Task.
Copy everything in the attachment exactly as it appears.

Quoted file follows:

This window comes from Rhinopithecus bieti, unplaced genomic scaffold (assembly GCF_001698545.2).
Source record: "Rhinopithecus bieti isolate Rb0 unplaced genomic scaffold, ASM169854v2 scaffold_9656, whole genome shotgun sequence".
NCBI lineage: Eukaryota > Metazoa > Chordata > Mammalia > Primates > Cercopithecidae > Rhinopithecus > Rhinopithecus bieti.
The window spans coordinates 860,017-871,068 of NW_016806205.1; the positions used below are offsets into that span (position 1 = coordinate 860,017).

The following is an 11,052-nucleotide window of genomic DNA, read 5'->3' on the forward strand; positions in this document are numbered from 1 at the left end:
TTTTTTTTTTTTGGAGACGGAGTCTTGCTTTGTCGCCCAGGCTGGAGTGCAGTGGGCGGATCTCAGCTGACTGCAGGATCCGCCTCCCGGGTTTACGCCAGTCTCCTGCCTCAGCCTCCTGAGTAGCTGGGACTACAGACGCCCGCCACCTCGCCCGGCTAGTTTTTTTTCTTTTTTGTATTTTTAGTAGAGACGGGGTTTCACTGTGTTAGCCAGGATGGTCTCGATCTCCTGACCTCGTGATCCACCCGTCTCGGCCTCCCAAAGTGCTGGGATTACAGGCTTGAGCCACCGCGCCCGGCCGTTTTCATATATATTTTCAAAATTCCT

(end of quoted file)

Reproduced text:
This window comes from Rhinopithecus bieti, unplaced genomic scaffold (assembly GCF_001698545.2).
Source record: "Rhinopithecus bieti isolate Rb0 unplaced genomic scaffold, ASM169854v2 scaffold_9656, whole genome shotgun sequence".
NCBI lineage: Eukaryota > Metazoa > Chordata > Mammalia > Primates > Cercopithecidae > Rhinopithecus > Rhinopithecus bieti.
The window spans coordinates 860,017-871,068 of NW_016806205.1; the positions used below are offsets into that span (position 1 = coordinate 860,017).

The following is an 11,052-nucleotide window of genomic DNA, read 5'->3' on the forward strand; positions in this document are numbered from 1 at the left end:
TTTTTTTTTTTTGGAGACGGAGTCTTGCTTTGTCGCCCAGGCTGGAGTGCAGTGGGCGGATCTCAGCTGACTGCAGGATCCGCCTCCCGGGTTTACGCCAGTCTCCTGCCTCAGCCTCCTGAGTAGCTGGGACTACAGACGCCCGCCACCTCGCCCGGCTAGTTTTTTTTCTTTTTTGTATTTTTAGTAGAGACGGGGTTTCACTGTGTTAGCCAGGATGGTCTCGATCTCCTGACCTCGTGATCCACCCGTCTCGGCCTCCCAAAGTGCTGGGATTACAGGCTTGAGCCACCGCGCCCGGCCGTTTTCATATATATTTTCAAAATTCCT